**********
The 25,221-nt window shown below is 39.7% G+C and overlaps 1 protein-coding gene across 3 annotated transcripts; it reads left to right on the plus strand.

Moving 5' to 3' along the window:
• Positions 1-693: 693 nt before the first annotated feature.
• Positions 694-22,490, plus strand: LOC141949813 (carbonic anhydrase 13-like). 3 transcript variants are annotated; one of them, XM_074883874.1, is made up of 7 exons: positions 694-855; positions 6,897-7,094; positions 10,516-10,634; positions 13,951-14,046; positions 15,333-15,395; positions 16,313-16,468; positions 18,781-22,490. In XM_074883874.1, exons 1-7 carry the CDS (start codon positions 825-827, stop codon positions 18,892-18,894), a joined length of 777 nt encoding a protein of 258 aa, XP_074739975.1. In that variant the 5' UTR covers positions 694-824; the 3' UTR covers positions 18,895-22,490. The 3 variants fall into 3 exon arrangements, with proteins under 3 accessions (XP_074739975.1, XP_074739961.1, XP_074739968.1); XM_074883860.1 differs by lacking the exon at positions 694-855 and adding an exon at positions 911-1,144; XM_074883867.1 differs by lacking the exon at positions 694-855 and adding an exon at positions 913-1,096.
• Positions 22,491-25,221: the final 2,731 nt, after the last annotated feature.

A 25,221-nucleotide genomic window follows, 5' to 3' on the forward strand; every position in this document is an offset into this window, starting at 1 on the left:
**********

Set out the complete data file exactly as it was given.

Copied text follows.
The 25,221-nt window shown below is 39.7% G+C and overlaps 1 protein-coding gene across 3 annotated transcripts; it reads left to right on the plus strand.

Moving 5' to 3' along the window:
• Positions 1-693: 693 nt before the first annotated feature.
• Positions 694-22,490, plus strand: LOC141949813 (carbonic anhydrase 13-like). 3 transcript variants are annotated; one of them, XM_074883874.1, is made up of 7 exons: positions 694-855; positions 6,897-7,094; positions 10,516-10,634; positions 13,951-14,046; positions 15,333-15,395; positions 16,313-16,468; positions 18,781-22,490. In XM_074883874.1, exons 1-7 carry the CDS (start codon positions 825-827, stop codon positions 18,892-18,894), a joined length of 777 nt encoding a protein of 258 aa, XP_074739975.1. In that variant the 5' UTR covers positions 694-824; the 3' UTR covers positions 18,895-22,490. The 3 variants fall into 3 exon arrangements, with proteins under 3 accessions (XP_074739975.1, XP_074739961.1, XP_074739968.1); XM_074883860.1 differs by lacking the exon at positions 694-855 and adding an exon at positions 911-1,144; XM_074883867.1 differs by lacking the exon at positions 694-855 and adding an exon at positions 913-1,096.
• Positions 22,491-25,221: the final 2,731 nt, after the last annotated feature.

A 25,221-nucleotide genomic window follows, 5' to 3' on the forward strand; every position in this document is an offset into this window, starting at 1 on the left: